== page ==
It’s Alberta’s own Holy Grail. Since the Leduc No. 1 oil gusher transformed the province in 1947, economic diversification has always been just slightly out of our reach. We wish for it and dream of it, and some of us even worry about it. But strangely, few of us are compelled to act on it.
A new book by British writer George Marshall, titled Don’t Even Think About It: Why Our Brains Are Wired to Ignore Climate Change, explains why concrete action on global warming has proven so elusive. The reason is our neurology. According to Mr. Marshall, our brains have developed over the millennia to respond to present and tangible dangers – the sabre-tooth tiger about to lunge, the enemy’s arrow pointed at our head. We’re less capable of responding to abstract threats that loom somewhere in the ill-defined future.
This explains not only our inaction on climate change but other serious issues that are the problems of future generations. Water conservation, preventative health care, controlling public debt –they could help avert catastrophes if acted on now, but they struggle to become priorities for voters.
Our natural proclivity to focus on present dangers also helps us understand the Holy Grail of economic diversity. Alberta is frightfully dependent on the hydrocarbon sector. And most Albertans would emphatically agree that the economy should be more diversified. Yet few are willing to spend much attention and effort to make that happen.
It’s understandable why businesses can’t or won’t invest much energy on diversification. Surely they’d agree that something should be done. But they need 10 welders on a work site by tomorrow or face delay charges. Their transport trucks are tied up on highways that are woefully outdated for today’s traffic volumes. And shortages of skilled professionals are slowing down their accounting and legal work. Problems are pressing on them this afternoon, not 20 years from now.
Parents of school-aged children are also concerned about economic diversity, at least notionally. But they may live in a new community of 50,000 without a school. They’ve got aging parents in overcrowded and outdated long-term care facilities. And last night they waited seven hours in emergency with a fevered child. Their concerns are immediate, too.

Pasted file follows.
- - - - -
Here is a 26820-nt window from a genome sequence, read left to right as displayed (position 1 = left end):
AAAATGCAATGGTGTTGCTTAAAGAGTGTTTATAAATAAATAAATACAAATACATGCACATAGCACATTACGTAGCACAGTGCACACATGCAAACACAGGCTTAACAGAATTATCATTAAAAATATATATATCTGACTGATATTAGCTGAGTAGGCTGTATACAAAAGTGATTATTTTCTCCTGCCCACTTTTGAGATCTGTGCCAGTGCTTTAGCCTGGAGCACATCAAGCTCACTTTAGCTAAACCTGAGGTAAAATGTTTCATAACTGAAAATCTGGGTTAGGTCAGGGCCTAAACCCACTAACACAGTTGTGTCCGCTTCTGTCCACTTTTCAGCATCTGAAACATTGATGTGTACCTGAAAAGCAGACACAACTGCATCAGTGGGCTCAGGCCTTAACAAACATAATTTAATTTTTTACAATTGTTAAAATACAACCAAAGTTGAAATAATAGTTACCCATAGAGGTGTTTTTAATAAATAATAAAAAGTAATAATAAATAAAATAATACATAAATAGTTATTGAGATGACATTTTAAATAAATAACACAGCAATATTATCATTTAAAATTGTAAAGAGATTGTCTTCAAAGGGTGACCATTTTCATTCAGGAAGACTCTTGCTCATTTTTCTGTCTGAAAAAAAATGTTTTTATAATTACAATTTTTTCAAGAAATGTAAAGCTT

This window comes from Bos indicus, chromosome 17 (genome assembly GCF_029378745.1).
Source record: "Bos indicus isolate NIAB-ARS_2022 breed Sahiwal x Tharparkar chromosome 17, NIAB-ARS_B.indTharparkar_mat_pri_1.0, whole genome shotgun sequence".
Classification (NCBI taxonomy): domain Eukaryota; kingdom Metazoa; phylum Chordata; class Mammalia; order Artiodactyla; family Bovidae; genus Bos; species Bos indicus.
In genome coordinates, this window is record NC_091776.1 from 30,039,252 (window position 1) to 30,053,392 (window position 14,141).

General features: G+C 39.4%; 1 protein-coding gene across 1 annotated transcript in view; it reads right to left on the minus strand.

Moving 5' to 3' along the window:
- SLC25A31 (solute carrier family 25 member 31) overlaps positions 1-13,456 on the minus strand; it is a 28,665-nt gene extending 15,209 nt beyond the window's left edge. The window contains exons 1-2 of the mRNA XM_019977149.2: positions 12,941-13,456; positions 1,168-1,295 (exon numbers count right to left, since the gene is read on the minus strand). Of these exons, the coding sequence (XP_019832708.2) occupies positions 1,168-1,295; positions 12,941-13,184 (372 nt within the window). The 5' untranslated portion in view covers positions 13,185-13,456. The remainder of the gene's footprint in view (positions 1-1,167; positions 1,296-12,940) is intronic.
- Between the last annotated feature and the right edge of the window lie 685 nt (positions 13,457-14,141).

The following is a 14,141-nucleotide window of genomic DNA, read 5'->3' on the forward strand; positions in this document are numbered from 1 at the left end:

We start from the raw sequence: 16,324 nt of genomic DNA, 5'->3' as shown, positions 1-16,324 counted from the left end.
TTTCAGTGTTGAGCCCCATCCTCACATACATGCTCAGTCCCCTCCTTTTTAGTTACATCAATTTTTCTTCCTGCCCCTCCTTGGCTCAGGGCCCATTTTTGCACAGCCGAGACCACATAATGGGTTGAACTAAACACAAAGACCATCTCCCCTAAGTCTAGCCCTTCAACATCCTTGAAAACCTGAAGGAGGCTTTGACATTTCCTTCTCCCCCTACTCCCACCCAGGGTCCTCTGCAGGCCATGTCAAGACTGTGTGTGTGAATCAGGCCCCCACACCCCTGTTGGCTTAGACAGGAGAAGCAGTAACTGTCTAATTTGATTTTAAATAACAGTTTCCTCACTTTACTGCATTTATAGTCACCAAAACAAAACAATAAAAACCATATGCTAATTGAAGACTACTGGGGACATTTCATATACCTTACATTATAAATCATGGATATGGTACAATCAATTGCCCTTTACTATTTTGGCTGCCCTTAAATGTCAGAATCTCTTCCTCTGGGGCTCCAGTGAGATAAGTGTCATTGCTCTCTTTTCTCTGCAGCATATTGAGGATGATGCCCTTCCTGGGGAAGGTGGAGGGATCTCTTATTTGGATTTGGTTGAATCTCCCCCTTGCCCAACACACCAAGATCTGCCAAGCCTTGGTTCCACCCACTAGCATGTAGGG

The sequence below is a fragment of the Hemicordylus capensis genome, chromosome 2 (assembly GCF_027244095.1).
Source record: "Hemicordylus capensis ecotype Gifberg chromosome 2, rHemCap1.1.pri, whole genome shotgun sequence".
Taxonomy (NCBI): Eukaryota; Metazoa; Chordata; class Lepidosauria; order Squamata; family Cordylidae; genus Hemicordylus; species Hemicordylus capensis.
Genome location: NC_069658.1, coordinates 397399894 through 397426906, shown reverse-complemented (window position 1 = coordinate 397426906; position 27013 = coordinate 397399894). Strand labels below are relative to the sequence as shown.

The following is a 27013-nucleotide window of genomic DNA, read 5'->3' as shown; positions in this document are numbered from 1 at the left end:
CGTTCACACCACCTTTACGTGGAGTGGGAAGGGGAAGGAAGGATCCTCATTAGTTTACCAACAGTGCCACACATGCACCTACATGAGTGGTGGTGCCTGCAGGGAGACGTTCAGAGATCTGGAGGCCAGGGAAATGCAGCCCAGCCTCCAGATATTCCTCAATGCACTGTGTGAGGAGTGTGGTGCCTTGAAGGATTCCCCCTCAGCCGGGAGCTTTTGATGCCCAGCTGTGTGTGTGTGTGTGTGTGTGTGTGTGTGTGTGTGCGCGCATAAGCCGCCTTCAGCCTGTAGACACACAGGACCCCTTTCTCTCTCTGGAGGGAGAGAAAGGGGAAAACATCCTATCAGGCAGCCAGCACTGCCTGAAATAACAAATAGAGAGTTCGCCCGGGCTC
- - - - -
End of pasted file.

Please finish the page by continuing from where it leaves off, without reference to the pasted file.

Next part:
Hence the policy dilemma for Premier Jim Prentice and his new cabinet. While they no doubt understand the future problems of a poorly diversified economy, they’re up against an electorate with present-day concerns. It’s not the voters’ fault, though –they’re hard-wired to think this way. They need schools, workers, hospitals and roads, and they need them now. They’re uninterested in expert panels and their lofty blueprints for long-term economic prosperity.
And even if voters were marching in the streets demanding that the government act to diversify the economy, it’s still not that easy. Attempts made by various incarnations of Alberta’s governing Tories were always well-intended, but never very effective. What, precisely, can government do?
Is there a way to satisfy both the short-term, tangible needs of voters and still address the long-term, nebulous goals of economic diversity? Can the two be self-reinforcing, rather than an either-this-or-that proposition?
Probably, but it will require some compromise on the part of Albertans. Investments in schools and higher education will always be the best money spent on the diversification file. But policy attention is also desperately needed on productivity and innovation – hardly big vote grabbers.
In his book, Mr. Marshall addresses the world’s collective inaction on climate change. This is mildly ironic since it is the eventual action on carbon emissions that make Alberta’s economic diversity a more immediate problem than we think. Energy will always be Alberta’s strong suite – and the world will always need energy. However the world may not always need hydrocarbons. Economic diversity will require enlarging the “energy sector” to include more renewable sources. It will also mean developing innovative products and systems that spin out of our traditional strengths of oil, agriculture and forestry.
Our brains may be hard-wired to focus on present dangers. Yet humans are also able to intentionally override our instinctual behaviours. More schools and infrastructure are necessary today, but Albertans must also focus on the economy our kids will inherit.
This column originally appeared in The Globe and Mail on September 26, 2014.